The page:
Locke and her pet parrot were out on the street. Eastwood and Locke didn’t speak for months. Her response was to file the palimony suit, which alleged cruelty, including allegations that Eastwood had forced her to undergo two abortions and sterilization surgery.
Although the vitriolic mudslinging has been kept to a minimum during the trial, the tension between Locke and Eastwood is tangible. He seems bored and not at all happy to be there. She appears cool yet resolute, a far cry from the waif she played in some of Eastwood’s movies.
Neither acknowledges the other as they enter and leave the courtroom. On Thursday, Eastwood stepped into an elevator where Locke was standing. There was a discernible chill as the doors closed, both staring straight ahead, stone-faced.
Eastwood’s career and personal life have flourished since the breakup. He won Oscars for best picture and best director for “Unforgiven” and was feted by the American Film Institute this year. He recently married, at age 66, a 30-year-old TV anchorwoman who’s expecting their first child.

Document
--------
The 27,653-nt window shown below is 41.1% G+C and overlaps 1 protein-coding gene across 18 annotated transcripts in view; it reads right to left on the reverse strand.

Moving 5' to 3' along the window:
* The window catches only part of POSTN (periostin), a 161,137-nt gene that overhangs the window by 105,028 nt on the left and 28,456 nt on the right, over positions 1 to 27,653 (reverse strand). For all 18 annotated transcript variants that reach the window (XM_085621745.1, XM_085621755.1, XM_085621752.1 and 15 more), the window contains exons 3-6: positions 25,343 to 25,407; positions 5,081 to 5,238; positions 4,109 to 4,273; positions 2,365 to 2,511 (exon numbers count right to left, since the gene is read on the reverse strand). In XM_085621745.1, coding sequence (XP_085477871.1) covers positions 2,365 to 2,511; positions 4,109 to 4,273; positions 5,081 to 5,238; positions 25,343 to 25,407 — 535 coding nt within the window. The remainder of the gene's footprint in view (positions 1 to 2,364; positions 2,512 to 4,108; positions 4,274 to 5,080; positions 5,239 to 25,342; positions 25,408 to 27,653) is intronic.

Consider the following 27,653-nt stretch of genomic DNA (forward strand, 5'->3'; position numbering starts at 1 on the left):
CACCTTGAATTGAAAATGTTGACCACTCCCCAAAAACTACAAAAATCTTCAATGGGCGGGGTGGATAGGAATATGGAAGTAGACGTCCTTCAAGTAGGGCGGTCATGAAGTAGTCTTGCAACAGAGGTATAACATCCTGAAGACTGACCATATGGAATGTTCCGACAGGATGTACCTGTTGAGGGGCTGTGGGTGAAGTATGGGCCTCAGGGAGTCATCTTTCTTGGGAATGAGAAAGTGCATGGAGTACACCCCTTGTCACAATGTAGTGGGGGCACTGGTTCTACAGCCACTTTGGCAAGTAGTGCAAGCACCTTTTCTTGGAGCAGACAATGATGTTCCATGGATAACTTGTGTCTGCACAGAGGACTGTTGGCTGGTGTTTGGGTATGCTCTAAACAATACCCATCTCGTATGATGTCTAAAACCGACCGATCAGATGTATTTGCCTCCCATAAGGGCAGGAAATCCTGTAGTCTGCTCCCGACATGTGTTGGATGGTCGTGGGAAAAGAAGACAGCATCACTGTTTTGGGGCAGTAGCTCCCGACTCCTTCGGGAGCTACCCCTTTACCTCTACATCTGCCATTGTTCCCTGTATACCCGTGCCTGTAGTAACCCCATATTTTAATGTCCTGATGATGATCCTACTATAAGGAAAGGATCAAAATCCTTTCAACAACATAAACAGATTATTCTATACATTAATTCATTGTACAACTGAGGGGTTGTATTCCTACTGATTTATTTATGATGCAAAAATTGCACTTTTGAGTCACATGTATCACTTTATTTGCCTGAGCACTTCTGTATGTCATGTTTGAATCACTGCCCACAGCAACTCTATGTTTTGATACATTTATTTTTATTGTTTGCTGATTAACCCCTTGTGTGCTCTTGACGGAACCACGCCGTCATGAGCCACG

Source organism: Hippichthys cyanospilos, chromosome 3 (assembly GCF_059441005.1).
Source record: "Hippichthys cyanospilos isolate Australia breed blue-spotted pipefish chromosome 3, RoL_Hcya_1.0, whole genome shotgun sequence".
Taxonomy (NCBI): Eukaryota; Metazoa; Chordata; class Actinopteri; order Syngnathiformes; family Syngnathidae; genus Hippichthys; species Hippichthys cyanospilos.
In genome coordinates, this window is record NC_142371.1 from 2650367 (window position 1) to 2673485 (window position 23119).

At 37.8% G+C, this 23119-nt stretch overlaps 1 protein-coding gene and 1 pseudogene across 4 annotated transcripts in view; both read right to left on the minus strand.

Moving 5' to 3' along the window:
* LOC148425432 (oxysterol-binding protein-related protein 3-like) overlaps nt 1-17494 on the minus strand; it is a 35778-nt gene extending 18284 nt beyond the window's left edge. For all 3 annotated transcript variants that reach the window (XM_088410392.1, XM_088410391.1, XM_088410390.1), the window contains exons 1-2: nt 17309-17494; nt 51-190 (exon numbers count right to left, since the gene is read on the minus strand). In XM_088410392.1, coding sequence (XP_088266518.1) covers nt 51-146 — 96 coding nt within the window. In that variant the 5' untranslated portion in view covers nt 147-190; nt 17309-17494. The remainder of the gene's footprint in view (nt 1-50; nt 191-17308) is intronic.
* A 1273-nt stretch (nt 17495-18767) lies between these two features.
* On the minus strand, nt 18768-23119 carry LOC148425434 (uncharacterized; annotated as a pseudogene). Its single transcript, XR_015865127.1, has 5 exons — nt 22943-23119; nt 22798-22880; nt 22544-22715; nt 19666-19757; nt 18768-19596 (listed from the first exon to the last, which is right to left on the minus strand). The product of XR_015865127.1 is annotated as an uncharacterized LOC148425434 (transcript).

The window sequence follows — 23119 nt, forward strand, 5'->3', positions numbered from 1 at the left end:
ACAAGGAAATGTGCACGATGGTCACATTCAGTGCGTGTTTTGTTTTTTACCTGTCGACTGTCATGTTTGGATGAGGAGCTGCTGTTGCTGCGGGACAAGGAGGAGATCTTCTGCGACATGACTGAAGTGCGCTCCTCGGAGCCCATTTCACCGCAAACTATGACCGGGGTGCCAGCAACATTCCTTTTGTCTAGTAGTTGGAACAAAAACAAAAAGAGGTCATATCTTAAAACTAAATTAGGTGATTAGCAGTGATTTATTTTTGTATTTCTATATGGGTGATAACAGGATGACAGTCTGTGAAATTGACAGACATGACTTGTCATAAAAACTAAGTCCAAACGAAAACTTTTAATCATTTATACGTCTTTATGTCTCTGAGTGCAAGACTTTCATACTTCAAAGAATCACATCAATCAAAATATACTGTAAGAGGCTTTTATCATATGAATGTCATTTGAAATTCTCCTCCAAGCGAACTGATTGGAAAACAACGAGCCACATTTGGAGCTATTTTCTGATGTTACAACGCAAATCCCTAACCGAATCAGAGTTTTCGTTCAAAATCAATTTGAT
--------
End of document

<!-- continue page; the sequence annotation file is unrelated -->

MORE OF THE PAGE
Locke, on the other hand, can’t find an agent. Her income was zero in 1994 and 1995, and the only director’s deal she has going is a small, independent film called “Do Me a Favor.” She’s being paid $10,000--one-tenth of what Warner paid her to direct “Ratboy” a decade ago.
Their stations in life seem to be reflected in their treatment at the Burbank courthouse. As court adjourned for the weekend, Locke exited through the front door, alone. Meanwhile, three sheriff’s deputies helped Eastwood slip out the back door, away from the television cameras.